Home
Who We Are
Programs
Membership
Newsletter
Contact Us
GUEST WRITERS
RICHARD BAUSCH has received the O. Henry Prize, the Best American Short Story Prize, and the Award in Literature from the American Academy and Institute of Arts and Letters, and is currently Chancellor of the Fellowship of Southern Writers. He is the author of Hello to the Cannibals, Real Presence; Good Evening Mr. & Mrs. America, and All the Ships at Sea; Violence; and Take Me Back. Bausch’s short stories have appeared in Esquire and The New Yorker. His latest works include The Stories of Richard Bausch and Crazies (due out in May).
CLYDE EDGERTON is author of the novels Raney, Walking Across Egypt, The Floatplane Notebooks, Killer Diller, In Memory of Junior, Redeye: A Western, and Where Trouble Sleeps. His latest fiction is Lunch at the Piccadilly, and he has recently published a memoir, Solo: My Adventures in the Air. Awards include Fellowships from the Guggenheim and Lyndhurst Foundations, and Five Notable Books of the Year from The New York Times. In 1997, he received the North Carolina Award for Literature. He teaches creative writing at the University of North Carolina-Wilmington.
SUZETTE FRANCIS graduated from Howard University, and after a successful career in business decided to focus exclusively on being a writer. Her first novel, Rules for a Pretty Woman, was named Multicultural Book of the Year by Romantic Times in 2003. Francis lives with her husband and children in Signal Mountain, Tennessee, and has just completed two novels, Moontime and Last Words.
PHILIP GERARD is author of the novels Hatteras Light (nominated for the Ernest Hemingway Prize), Cape Fear Rising, and Desert Kill. He has recently completed a fourth novel, Into the Devil’s Eye, and is at work on another. His books of nonfiction include Brilliant Passage…a Schooning Memoir, Creative Nonfiction: Researching and Crafting Stories of Real Life, and Writing a Book that Makes a Difference. He has published fiction and nonfiction in numerous magazines, and written award-winning television programs. Gerard teaches in the MFA Program of the Creative Writing Department at the University of North Carolina at Wilmington.
MARILYN KALLET is the author of 11 books, including the most recent Circe, After Hours, and The Art of College Teaching: 28 Takes, co-edited with April Morgan. Her poems have been published in hundreds of journals including Prairie Schooner, New Letters, and Tar River Poetry. She was named Outstanding Woman in the Arts by the Knoxville YWCA, and in 2005 was inducted into the East Tennessee Literary Hall of Fame. Kallet received her Ph.D. in Comparative Literature from Rutgers University. She directed the creative writing program at the University of Tennessee for 17 years, and now holds the Hodges Chair for Distinguished Teaching in English.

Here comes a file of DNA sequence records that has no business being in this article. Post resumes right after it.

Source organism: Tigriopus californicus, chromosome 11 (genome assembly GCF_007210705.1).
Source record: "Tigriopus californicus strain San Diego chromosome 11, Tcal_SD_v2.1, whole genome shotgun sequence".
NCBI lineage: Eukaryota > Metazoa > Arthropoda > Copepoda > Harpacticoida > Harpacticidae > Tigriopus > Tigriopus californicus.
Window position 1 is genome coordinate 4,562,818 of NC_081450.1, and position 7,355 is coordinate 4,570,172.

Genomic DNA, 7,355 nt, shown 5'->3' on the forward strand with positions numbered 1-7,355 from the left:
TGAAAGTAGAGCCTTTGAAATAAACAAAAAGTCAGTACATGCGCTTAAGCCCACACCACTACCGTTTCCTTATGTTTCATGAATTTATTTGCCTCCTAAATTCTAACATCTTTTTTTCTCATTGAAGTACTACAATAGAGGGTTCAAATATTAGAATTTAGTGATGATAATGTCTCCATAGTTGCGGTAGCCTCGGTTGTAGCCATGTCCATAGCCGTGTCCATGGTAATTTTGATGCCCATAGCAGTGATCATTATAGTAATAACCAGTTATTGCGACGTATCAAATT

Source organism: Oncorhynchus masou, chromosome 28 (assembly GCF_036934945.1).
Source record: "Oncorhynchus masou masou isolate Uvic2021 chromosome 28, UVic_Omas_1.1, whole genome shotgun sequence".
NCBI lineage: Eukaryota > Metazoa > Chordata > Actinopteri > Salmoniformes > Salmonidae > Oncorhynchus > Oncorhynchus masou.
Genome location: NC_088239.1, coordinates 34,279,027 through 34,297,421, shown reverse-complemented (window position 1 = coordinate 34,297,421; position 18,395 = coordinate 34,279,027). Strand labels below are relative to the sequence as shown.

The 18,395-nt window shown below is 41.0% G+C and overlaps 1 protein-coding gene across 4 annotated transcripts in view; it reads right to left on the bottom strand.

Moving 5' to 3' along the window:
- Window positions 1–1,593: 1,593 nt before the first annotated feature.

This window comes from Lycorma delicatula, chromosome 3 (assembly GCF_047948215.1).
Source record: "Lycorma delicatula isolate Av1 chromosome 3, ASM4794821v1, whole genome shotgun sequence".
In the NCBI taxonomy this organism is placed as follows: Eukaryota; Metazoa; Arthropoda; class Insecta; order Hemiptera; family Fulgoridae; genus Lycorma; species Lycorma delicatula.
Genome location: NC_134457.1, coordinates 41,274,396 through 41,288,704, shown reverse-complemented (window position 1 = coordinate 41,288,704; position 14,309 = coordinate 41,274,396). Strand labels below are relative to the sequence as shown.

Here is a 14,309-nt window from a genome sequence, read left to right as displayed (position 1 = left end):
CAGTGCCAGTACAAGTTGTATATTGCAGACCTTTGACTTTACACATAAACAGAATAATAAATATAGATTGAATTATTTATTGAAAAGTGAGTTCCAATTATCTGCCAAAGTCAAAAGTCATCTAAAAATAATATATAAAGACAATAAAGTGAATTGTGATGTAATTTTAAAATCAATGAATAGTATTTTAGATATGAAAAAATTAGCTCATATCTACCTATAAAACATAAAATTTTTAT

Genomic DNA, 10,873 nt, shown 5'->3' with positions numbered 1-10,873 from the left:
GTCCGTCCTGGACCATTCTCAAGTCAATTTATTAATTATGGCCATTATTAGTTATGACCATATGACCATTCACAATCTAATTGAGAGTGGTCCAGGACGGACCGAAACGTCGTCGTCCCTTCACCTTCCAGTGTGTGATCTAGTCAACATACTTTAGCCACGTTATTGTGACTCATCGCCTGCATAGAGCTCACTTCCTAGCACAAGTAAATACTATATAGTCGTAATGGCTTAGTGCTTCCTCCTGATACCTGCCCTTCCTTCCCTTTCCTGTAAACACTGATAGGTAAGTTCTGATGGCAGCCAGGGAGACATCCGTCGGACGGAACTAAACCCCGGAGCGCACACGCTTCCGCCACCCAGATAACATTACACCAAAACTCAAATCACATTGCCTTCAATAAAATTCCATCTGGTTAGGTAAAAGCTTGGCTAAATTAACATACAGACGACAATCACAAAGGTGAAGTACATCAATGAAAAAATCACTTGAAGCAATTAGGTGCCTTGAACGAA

ELIZABETH KOSTOVA’s engrossing debut novel, The Historian, is the culmination of ten years of research and a lifetime of imagining. Since Kostova’s childlhood, when her father entertained her with tales of Dracula, she has envisioned this sensational novel that debuted at No. 1 on the New York Times bestseller list. It has since become the fastest selling debut hardback novel to boot - selling out even faster than The Da Vinci Code. Kostova graduated from Yale and holds an MFA from the University of Michigan, where she won the Hopwood Award for the Novel-in-Progress.
DAVID MAGEE is the author of five books, including The John Deere Way and Endurance: Winning Life’s Majors the Phil Mickelson Way, both from Wiley, and the recently-released Getting Published: How to Learn and Master the Business of Writing, from Jefferson Press. An award-winning newspaper columnist who now writes for the Chattanooga Times Free Press, he was formerly a newspaper editor, business owner and city councilman in Oxford, Mississippi. Today, he is a full-time writer and the founder and president of Jefferson Press, living with his wife and three children on Lookout Mountain, Tennessee.
ROBERT MORGAN is the author of the novel Gap Creek, winner of the Southern Book Award for Fiction, presented by the Southern Book Critics’ Circle. His earlier novel The Truest Pleasure was a finalist for the same award and was a Publishers Weekly Best Book of the Year and a New York Times Notable. Morgan's works also include The Hinterlands, This Rock, Brave Enemies: A Novel of the American Revolution, and nine volumes of poetry. A native of the North Carolina mountains, Morgan was raised on land settled by his Welsh ancestors. He teaches at Cornell University.
Arts & Education Council | 3069 South Broad Street Suite 2, Chattanooga, TN 37408
Email | Phone: (423) 267-1218 | Fax: 423-267-1018

 

     Tennessee Arts Commission